Most people put off estate planning. Let's face it, you have to pay a lawyer and you have to consider death and a bunch of other unpleasant scenarios. Personally, I'd rather have my nails pulled.
Most often people finally do their estate planning and draft a Will when they have to which is often after they have children, get married, buy a house, have a significant business or their spouse has badgered them into it.
Remember, the most important step in making sure your affairs are in order is to have the basic estate documents in place. They are a Will, a Power of Attorney, a Living Will, and Health Care Directive. In addition, you need to review your assets and how they are titled. You should review your insurance and ensure you understand where and how your property will go. You should consider estate taxes and make sure they are minimized.
Estate planning arranges your affairs so your property will be transferred smoothly and properly when the time comes. It ensures you are in control and protects your spouse and your children. It maximizes your assets and minimizes the cost.
So, how often should your estate plan be reviewed?
If nothing sudden or significant has happened such as the birth of a child, divorce, marriage, death of a family member, change in jobs, or change in your balance sheet or assets, then a good benchmark for reviewing your estate plan is every 5 years.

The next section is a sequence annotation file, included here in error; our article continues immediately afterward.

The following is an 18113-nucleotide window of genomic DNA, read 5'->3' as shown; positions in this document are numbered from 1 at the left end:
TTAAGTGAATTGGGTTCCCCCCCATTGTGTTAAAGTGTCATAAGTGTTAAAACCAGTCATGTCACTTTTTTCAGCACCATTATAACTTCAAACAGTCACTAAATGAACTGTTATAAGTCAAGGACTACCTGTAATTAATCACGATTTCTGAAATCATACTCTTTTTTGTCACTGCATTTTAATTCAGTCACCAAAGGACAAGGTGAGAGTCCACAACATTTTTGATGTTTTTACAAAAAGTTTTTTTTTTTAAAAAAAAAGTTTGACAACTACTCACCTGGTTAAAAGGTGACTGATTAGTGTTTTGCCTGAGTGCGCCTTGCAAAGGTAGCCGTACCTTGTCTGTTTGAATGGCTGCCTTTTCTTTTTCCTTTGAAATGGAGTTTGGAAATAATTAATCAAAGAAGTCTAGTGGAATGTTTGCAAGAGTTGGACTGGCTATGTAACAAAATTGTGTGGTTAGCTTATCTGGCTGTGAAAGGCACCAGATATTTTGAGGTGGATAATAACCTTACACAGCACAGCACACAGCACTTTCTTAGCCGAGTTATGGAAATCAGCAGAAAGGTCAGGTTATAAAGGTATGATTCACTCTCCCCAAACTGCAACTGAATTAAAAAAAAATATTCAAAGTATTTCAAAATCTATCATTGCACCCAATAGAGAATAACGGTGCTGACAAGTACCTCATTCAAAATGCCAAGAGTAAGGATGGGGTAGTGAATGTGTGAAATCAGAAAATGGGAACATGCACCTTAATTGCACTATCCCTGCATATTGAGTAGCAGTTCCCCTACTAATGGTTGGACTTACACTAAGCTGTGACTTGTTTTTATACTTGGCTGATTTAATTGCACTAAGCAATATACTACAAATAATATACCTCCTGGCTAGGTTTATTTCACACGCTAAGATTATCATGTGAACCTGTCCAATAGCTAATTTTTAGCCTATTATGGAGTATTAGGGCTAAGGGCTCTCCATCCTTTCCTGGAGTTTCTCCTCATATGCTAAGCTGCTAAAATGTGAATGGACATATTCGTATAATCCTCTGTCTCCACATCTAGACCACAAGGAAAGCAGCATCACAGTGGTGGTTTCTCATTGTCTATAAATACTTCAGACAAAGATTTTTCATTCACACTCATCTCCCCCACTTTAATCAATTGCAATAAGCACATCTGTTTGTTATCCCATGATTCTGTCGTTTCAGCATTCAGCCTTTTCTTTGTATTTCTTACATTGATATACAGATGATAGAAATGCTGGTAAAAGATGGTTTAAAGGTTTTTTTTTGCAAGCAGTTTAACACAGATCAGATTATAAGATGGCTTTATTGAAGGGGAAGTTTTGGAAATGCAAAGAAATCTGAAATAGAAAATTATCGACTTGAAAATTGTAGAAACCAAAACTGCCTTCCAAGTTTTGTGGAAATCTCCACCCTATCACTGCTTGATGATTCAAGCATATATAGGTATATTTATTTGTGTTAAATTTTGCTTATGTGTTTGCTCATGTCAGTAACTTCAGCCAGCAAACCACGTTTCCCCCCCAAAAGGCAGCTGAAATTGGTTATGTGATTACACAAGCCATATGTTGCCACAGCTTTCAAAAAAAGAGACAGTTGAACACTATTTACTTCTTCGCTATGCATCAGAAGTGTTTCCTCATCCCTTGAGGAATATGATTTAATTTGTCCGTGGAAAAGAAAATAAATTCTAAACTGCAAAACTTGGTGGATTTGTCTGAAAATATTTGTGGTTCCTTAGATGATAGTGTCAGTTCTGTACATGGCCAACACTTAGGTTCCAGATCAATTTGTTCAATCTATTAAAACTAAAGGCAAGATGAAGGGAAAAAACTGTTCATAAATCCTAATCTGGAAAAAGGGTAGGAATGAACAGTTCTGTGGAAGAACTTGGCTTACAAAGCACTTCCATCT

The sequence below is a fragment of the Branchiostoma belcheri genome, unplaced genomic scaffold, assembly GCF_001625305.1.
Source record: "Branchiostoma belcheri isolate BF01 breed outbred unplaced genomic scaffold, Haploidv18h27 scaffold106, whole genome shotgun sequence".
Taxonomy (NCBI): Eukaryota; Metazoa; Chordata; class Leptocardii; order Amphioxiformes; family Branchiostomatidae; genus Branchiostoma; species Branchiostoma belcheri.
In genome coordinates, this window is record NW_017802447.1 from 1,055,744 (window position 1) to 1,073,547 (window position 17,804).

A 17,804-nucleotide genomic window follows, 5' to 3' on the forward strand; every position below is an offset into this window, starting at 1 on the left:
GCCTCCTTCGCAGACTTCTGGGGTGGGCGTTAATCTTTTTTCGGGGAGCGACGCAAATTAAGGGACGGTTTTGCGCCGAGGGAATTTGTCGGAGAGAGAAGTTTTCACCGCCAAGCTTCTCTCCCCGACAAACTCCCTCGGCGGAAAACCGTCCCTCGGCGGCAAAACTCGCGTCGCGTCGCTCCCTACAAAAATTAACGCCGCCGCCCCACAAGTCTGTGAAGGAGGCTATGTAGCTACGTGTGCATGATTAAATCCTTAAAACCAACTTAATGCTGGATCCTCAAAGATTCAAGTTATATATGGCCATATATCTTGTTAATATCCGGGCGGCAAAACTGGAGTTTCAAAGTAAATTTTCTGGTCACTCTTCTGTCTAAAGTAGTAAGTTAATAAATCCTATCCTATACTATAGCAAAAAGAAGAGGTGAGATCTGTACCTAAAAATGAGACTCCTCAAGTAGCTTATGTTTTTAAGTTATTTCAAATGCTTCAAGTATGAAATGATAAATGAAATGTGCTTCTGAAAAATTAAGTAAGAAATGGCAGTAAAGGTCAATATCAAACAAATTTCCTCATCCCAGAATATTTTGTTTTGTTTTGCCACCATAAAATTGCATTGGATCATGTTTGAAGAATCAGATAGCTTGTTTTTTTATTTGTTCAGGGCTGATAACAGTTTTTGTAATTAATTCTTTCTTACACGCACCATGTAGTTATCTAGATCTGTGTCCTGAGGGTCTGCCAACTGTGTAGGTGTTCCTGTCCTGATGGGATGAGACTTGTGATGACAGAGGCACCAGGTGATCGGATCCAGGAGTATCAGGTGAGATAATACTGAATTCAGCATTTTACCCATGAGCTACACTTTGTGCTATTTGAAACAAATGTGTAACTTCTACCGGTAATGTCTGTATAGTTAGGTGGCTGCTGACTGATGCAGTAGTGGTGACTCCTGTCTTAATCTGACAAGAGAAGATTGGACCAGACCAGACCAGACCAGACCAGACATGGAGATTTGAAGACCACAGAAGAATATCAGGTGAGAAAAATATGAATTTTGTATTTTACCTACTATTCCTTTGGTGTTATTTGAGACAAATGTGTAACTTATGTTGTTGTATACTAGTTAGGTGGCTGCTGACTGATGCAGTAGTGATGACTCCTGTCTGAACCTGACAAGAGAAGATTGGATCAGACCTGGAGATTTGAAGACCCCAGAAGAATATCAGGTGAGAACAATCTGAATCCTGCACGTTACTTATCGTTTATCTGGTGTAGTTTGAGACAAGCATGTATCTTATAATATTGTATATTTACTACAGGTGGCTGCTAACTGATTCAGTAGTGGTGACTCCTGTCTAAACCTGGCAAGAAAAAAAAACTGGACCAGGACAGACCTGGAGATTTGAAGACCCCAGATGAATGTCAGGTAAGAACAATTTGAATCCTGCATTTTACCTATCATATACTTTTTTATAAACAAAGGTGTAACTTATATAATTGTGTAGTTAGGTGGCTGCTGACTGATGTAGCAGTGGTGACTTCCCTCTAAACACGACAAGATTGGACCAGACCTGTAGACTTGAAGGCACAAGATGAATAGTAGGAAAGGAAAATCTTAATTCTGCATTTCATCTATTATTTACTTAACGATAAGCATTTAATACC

By “reviewing your estate plan,” I mean to sit down with your attorney and walk through your goals and objectives in light of your current situation. Analyze whether your current documents achieve those goals. Determine whether your property goes where intended and your insurance is in place to protect your loved ones. Ensure the titles on your assets and the beneficiaries are optimized. You may find that you need to change some things like updating the executor, the guardians, changing the order of the trustees, changing titles to assets, naming beneficiaries, implementing tax planning to minimize estate taxes, or taking steps to avoid probate.
In my view, it is a good idea to pay your lawyer for an hour of their time every five years to make sure things are in order. But hey, you can pay me now or pay me later.